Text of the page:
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Red kites buck the European trend

Scotland’s population of red kites is bucking the trend of Europe-wide declines in the species.

Numbers on the bird’s main wintering grounds have halved since 1994 and there have been big falls in the number of breeding pairs in its heartlands of Spain, France and Germany. However, there are now estimated to be 149 breeding pairs in Scotland thanks to a re-introduction programme and a successful partnership between conservationists and landowners. This compares with an estimated 122 pairs in 2008. The UK as a whole is now home to 7% of the world’s red kites – up from five per cent only a year ago.

The Scottish population of kites has also been displaying unusual dispersal patterns, with birds regularly recorded as travelling hundreds of miles during the winter months. Juvenile kites are routinely fitted with wing tags at the nest, making them easy to identify, and their sociability means that travellers frequently join with groups of other kites at feeding stations or roost sites around the country.

Jenny Lennon, RSPB Scotland Red Kite Project Officer, said: “This winter, the kites have been moving around so fast that it’s been difficult keeping up with them!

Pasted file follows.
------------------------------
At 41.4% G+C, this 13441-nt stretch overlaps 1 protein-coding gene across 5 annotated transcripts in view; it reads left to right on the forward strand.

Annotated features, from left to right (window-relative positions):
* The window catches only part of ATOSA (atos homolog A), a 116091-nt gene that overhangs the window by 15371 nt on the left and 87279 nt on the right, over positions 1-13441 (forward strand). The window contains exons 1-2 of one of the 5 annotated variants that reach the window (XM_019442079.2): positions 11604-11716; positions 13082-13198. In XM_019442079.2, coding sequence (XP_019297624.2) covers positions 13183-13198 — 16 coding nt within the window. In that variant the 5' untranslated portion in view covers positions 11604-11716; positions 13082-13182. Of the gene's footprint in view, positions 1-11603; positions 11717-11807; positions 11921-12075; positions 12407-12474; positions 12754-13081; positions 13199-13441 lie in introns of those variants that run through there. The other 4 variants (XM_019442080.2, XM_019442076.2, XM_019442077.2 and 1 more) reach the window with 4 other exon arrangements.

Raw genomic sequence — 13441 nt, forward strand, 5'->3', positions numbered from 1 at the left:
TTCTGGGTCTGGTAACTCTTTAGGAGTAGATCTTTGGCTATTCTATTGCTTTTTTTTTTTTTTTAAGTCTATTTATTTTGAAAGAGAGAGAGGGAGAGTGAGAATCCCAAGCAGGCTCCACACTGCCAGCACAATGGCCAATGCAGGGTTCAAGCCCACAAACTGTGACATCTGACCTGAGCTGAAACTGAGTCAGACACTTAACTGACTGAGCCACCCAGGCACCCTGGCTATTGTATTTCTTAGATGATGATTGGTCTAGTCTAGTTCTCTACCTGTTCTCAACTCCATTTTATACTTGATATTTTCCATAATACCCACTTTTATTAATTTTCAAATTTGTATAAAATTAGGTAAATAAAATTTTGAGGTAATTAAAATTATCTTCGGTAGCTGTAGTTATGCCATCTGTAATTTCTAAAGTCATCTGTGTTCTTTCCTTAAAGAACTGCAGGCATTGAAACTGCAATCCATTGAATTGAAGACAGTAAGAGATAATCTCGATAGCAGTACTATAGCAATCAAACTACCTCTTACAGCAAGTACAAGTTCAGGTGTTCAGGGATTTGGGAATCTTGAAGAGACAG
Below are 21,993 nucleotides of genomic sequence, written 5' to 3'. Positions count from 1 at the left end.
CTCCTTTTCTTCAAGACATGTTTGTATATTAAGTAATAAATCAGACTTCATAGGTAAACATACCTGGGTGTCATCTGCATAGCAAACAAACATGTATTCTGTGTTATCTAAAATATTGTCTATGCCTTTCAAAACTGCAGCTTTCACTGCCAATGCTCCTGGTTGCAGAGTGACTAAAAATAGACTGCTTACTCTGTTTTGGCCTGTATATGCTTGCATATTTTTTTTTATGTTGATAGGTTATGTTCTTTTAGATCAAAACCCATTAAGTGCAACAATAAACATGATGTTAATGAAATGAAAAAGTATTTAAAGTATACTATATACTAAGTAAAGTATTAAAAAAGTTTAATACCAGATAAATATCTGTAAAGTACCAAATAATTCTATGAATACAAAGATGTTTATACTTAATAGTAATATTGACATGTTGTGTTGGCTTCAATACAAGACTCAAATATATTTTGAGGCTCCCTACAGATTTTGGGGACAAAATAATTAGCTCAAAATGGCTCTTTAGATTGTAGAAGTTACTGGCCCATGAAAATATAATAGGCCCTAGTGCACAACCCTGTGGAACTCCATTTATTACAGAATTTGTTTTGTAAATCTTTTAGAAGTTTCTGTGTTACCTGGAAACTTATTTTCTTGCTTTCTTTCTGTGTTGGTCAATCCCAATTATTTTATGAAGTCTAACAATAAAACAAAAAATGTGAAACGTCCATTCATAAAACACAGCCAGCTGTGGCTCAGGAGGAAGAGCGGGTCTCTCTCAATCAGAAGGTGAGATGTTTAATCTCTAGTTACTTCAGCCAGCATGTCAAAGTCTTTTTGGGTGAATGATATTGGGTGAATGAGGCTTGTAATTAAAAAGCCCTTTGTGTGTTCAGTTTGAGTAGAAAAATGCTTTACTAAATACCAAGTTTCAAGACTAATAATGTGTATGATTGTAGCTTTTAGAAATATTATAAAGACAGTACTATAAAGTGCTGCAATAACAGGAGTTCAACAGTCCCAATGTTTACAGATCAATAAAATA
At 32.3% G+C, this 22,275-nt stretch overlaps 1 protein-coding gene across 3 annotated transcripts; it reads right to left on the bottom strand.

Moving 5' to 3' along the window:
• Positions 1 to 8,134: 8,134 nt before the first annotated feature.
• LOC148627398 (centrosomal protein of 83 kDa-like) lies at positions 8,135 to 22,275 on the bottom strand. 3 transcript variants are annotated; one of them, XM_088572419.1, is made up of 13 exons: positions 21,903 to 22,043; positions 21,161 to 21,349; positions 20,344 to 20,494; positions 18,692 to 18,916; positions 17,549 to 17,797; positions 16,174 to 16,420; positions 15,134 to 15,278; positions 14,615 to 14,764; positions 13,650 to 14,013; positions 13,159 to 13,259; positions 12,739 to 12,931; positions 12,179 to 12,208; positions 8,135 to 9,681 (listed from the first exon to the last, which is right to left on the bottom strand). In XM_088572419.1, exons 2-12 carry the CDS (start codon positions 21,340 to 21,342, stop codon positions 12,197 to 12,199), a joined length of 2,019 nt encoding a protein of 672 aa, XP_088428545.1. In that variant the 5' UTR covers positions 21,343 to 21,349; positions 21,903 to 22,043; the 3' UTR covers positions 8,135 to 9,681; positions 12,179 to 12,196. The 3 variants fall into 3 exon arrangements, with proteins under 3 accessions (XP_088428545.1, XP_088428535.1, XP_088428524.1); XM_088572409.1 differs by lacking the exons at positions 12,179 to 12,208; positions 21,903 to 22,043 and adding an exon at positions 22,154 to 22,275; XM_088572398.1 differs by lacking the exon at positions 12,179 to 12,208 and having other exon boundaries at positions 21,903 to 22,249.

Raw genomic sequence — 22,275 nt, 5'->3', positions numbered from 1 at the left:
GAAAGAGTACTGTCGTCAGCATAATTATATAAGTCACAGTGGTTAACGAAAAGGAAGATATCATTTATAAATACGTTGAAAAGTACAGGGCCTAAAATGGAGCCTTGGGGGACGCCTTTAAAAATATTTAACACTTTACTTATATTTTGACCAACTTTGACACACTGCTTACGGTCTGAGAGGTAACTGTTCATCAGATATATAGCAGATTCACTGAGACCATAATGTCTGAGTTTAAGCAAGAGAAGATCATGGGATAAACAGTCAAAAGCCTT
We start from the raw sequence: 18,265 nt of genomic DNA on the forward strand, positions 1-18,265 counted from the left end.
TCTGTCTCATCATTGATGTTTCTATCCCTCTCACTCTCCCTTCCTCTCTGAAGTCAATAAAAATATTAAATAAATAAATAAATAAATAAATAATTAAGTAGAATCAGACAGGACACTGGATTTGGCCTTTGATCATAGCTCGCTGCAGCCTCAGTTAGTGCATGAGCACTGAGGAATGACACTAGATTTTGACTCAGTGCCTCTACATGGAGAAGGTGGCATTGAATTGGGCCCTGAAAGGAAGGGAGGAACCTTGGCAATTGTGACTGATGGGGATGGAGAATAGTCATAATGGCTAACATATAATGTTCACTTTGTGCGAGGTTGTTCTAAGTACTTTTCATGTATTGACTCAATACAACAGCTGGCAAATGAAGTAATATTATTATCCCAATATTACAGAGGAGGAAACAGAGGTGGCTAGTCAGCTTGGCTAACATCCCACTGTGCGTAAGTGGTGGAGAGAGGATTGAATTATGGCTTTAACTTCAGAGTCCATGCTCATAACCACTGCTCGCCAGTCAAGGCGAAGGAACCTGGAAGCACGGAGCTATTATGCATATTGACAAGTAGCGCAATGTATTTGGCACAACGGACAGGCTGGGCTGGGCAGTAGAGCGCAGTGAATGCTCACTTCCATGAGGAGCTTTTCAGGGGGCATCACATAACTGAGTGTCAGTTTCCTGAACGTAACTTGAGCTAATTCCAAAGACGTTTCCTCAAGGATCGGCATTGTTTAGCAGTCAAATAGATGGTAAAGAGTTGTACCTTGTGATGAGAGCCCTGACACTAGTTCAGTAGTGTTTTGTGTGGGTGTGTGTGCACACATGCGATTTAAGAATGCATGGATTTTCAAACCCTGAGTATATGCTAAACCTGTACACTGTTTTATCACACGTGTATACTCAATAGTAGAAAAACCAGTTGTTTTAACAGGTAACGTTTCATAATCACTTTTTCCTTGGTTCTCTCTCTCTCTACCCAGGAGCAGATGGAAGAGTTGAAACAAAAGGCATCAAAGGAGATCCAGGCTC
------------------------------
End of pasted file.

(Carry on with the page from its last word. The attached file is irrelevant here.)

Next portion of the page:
“We’ve got one of our kites from the Aberdeen re-introduction project visiting Northern Ireland at the moment, and down at Argaty near Stirling, they’ve had a visit from two kites from a nest near Tain in Easter Ross, the most northern kite territory in Scotland. Northern kites have also been recorded on the Galloway Kite Trail in the far south of Scotland. It’s incredible how much they move around.”

Although the exact reason for these journeys is unclear, it is thought that it may relate to the genetic origins of the birds, many of which were introduced here from Sweden where there is a migratory population.

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